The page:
Human muscle cells sensitivity to chikungunya virus infection relies on their glycolysis activity and differentiation stage

Biochimie. 2023 Sep 14;S0300-9084(23)00214-6. doi: 10.1016/j.biochi.2023.09.005. Online ahead of print.


Changes to our environment have led to the emergence of human pathogens such as chikungunya virus. Chikungunya virus infection is today a major public health concern. It is a debilitating chronic disease impeding patients' mobility, affecting millions of people. Disease development relies on skeletal muscle infection. The importance of skeletal muscle in chikungunya virus infection led to the hypothesis that it could serve as a viral reservoir and could participate to virus persistence. Here we questioned the interconnection between skeletal muscle cells metabolism, their differentiation stage and the infectivity of the chikungunya virus. We infected human skeletal muscle stem cells at different stages of differentiation with chikungunya virus to study the impact of their metabolism on virus production and inversely the impact of virus on cell metabolism. We observed that chikungunya virus infectivity is cell differentiation and metabolism-dependent. Chikungunya virus interferes with the cellular metabolism in quiescent undifferentiated and proliferative muscle cells. Moreover, activation of chikungunya infected quiescent muscle stem cells, induces their proliferation, increases glycolysis and amplifies virus production. Therefore, our results showed that Chikungunya virus infectivity and the antiviral response of skeletal muscle cells relies on their energetic metabolism and their differentiation stage. Then, muscle stem cells could serve as viral reservoir producing virus after their activation.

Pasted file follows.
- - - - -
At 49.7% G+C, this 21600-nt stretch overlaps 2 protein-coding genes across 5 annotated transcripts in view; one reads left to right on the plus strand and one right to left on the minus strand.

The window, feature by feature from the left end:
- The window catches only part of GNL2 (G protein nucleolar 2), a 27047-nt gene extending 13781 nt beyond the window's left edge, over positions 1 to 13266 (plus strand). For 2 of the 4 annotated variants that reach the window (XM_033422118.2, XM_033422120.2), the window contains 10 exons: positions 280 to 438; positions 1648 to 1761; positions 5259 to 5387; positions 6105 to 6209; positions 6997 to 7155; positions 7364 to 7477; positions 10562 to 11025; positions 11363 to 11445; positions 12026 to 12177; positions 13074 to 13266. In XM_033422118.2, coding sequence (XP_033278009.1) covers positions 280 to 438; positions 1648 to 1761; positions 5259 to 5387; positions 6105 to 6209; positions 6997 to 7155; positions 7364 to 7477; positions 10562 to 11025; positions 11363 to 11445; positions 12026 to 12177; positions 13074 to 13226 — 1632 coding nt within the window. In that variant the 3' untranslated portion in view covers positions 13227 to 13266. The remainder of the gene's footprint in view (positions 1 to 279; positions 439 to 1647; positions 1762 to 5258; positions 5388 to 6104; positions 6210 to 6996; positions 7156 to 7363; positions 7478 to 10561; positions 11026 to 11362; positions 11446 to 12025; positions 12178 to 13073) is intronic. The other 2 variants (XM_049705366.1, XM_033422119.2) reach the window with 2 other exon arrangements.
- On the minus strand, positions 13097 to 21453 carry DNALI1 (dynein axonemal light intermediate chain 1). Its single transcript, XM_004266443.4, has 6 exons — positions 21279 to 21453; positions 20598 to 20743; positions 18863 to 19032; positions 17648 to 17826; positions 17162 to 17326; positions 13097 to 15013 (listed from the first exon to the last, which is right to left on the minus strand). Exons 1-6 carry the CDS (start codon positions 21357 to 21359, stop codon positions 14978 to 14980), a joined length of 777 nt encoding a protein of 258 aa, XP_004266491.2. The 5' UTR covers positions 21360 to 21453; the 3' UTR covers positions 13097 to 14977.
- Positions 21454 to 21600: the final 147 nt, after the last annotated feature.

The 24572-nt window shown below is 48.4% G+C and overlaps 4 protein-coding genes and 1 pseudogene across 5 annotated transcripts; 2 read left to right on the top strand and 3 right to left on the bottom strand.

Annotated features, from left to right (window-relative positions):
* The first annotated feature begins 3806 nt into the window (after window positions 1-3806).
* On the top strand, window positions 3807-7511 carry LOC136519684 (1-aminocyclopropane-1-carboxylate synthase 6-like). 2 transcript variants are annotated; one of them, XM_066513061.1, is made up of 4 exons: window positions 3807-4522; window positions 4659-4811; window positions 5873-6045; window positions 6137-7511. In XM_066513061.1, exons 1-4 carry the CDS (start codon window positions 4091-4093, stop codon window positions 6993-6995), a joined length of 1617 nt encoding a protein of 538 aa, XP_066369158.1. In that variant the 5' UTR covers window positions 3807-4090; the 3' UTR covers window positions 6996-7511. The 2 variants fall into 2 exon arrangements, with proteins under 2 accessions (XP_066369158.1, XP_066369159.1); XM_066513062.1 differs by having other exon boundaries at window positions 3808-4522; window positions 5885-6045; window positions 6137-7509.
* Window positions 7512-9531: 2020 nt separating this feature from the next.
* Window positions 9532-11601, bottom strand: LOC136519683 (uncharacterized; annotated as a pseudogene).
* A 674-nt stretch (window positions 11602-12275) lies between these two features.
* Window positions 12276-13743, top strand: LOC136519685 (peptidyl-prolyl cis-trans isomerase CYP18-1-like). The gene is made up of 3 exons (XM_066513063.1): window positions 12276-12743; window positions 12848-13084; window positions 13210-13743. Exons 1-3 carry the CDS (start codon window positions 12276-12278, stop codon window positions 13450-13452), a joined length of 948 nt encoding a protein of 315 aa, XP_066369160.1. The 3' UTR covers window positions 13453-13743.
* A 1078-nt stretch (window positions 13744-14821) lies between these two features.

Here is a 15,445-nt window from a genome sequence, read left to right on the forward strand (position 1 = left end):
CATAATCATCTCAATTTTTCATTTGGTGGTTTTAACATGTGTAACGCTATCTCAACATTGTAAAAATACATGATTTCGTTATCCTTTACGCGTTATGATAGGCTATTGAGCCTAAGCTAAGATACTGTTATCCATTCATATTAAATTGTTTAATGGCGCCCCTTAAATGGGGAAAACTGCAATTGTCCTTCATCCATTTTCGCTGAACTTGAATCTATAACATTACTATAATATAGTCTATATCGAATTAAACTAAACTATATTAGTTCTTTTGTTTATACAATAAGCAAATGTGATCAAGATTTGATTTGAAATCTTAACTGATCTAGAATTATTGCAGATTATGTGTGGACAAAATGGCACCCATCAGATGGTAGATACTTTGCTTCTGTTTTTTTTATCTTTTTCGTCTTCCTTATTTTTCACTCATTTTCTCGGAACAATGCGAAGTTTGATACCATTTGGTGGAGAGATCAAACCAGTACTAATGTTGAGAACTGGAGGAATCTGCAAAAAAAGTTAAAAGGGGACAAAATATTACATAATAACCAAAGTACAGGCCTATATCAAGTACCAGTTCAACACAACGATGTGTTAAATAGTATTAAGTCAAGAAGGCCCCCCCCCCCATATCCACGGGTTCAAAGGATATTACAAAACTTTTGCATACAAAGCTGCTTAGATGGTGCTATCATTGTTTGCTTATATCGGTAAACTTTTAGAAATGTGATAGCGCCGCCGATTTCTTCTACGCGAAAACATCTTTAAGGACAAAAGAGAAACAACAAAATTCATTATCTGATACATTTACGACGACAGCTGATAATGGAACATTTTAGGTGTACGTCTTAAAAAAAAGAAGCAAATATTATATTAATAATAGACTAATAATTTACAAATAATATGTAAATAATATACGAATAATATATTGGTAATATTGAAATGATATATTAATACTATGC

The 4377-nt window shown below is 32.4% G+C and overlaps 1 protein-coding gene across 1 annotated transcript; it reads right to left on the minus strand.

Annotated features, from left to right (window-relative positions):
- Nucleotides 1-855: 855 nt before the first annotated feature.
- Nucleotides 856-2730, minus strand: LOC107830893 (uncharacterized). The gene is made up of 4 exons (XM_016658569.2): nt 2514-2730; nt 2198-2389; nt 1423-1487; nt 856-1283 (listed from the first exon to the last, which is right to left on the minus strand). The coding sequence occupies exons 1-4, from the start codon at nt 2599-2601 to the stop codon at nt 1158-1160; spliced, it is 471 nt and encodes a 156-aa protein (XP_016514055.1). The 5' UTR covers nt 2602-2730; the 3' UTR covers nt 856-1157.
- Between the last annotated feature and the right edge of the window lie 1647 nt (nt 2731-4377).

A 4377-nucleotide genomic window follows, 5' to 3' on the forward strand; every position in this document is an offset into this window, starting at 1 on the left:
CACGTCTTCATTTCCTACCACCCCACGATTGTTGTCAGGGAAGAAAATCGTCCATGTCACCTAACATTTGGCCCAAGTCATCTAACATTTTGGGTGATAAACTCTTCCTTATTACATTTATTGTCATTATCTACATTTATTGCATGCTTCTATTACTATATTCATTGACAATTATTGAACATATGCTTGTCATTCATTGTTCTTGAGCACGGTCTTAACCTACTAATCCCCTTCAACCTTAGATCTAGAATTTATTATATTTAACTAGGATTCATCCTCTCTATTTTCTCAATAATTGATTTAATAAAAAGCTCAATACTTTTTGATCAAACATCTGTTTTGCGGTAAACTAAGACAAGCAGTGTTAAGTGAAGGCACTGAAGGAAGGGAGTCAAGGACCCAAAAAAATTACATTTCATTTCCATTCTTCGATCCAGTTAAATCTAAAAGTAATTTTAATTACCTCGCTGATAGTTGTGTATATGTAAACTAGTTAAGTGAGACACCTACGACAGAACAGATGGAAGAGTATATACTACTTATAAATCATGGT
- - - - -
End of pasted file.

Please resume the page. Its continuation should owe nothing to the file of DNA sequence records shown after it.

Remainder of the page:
Keywords: Chikungunya virus; Human skeletal muscle; Metabolism; Stem cells; Viral infection; Viral reservoir.